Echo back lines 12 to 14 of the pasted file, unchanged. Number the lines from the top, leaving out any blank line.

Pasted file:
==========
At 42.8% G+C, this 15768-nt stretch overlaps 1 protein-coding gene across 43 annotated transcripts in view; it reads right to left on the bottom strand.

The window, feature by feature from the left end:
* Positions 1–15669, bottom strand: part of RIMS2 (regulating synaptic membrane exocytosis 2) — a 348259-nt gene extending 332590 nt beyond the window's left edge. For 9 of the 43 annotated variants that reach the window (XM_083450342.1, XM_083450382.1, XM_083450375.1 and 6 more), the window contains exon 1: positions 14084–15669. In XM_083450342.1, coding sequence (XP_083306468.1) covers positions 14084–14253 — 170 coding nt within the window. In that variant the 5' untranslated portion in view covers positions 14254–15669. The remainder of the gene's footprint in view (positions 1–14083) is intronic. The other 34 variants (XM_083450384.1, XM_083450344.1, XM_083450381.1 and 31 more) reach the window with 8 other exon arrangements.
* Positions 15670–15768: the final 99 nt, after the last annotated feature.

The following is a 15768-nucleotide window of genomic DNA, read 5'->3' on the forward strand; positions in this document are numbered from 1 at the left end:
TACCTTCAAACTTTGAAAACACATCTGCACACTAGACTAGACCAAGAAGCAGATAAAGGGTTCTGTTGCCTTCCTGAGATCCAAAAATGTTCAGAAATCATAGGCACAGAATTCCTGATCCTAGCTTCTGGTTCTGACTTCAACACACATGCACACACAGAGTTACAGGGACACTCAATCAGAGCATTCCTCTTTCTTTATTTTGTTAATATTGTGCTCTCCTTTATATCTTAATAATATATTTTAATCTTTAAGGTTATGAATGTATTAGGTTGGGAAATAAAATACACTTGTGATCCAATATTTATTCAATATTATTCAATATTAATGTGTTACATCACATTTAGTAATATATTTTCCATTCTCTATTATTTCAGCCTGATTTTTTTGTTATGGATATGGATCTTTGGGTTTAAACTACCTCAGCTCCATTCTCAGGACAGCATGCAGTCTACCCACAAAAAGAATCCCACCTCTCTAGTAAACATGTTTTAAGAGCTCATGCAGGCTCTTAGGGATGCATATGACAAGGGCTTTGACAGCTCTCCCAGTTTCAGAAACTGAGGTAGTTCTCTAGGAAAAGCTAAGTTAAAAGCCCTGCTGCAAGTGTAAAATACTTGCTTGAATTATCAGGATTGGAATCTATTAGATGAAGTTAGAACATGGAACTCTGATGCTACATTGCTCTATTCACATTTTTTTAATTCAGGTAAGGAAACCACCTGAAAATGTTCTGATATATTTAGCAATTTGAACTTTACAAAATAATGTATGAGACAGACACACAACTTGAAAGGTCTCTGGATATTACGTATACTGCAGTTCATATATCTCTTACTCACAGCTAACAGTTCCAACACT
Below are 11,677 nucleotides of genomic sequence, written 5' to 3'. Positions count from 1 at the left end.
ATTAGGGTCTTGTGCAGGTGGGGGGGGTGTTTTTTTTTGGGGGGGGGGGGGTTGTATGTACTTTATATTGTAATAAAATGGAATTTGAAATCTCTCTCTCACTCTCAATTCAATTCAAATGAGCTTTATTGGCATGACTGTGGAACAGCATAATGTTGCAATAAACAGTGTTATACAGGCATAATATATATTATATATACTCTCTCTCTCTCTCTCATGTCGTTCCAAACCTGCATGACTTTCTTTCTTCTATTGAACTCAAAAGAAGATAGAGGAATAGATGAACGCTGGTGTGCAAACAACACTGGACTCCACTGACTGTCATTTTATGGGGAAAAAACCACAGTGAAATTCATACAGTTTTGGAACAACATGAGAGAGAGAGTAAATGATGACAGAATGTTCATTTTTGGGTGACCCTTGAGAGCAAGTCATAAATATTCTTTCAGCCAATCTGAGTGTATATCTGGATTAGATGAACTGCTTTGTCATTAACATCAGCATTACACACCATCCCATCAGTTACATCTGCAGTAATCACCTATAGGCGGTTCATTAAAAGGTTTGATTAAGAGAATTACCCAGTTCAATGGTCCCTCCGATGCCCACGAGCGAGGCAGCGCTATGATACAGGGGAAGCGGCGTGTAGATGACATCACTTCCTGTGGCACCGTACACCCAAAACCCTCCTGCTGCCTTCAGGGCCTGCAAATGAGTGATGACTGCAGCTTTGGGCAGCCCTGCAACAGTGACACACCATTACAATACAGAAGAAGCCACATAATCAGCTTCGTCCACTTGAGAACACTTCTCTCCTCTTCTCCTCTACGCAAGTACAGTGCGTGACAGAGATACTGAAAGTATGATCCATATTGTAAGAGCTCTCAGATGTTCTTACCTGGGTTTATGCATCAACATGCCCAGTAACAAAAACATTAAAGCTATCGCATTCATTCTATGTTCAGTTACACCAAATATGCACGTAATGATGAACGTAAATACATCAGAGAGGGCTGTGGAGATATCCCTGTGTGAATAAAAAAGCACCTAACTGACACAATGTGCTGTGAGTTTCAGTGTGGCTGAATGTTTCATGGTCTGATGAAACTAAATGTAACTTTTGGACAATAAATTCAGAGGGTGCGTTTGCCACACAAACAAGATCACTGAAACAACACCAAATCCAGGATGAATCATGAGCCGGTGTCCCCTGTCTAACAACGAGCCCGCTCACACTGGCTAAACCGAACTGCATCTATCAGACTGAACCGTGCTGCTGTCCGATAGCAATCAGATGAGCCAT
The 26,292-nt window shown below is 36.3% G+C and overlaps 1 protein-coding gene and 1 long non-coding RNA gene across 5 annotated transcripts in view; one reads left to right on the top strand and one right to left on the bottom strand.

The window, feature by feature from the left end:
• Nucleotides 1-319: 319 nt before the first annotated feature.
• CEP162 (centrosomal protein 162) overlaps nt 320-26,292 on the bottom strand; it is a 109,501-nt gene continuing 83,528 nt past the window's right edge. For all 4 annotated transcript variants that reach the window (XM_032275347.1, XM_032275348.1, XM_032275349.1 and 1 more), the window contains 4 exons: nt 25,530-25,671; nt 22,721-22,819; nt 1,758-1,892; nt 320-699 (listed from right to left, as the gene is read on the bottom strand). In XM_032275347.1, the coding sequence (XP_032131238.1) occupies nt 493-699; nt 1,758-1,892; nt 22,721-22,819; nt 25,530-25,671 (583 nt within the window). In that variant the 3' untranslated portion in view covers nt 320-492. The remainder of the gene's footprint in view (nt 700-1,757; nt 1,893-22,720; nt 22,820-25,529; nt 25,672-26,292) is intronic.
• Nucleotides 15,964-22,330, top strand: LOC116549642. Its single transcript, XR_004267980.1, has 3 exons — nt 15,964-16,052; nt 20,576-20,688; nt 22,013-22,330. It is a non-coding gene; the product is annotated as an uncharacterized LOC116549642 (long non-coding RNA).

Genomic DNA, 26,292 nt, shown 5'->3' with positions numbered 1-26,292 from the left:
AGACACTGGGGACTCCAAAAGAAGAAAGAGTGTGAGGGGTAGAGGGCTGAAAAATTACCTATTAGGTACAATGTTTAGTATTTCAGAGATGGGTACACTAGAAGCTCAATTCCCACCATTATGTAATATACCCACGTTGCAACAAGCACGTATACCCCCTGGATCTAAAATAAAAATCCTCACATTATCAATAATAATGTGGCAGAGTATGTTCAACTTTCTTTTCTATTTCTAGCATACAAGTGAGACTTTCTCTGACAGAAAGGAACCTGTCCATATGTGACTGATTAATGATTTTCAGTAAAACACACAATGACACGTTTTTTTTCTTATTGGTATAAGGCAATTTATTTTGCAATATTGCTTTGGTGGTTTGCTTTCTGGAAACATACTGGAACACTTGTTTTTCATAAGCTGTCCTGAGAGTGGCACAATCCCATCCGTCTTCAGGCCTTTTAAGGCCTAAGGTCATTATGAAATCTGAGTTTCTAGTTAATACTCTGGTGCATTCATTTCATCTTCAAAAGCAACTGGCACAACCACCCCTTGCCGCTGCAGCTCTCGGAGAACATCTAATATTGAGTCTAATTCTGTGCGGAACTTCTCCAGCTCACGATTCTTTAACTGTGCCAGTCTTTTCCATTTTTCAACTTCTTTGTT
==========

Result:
• CEP162 (centrosomal protein 162) overlaps nt 320-26,292 on the bottom strand; it is a 109,501-nt gene continuing 83,528 nt past the window's right edge. For all 4 annotated transcript variants that reach the window (XM_032275347.1, XM_032275348.1, XM_032275349.1 and 1 more), the window contains 4 exons: nt 25,530-25,671; nt 22,721-22,819; nt 1,758-1,892; nt 320-699 (listed from right to left, as the gene is read on the bottom strand). In XM_032275347.1, the coding sequence (XP_032131238.1) occupies nt 493-699; nt 1,758-1,892; nt 22,721-22,819; nt 25,530-25,671 (583 nt within the window). In that variant the 3' untranslated portion in view covers nt 320-492. The remainder of the gene's footprint in view (nt 700-1,757; nt 1,893-22,720; nt 22,820-25,529; nt 25,672-26,292) is intronic.
• Nucleotides 15,964-22,330, top strand: LOC116549642. Its single transcript, XR_004267980.1, has 3 exons — nt 15,964-16,052; nt 20,576-20,688; nt 22,013-22,330. It is a non-coding gene; the product is annotated as an uncharacterized LOC116549642 (long non-coding RNA).

Genomic DNA, 26,292 nt, shown 5'->3' with positions numbered 1-26,292 from the left: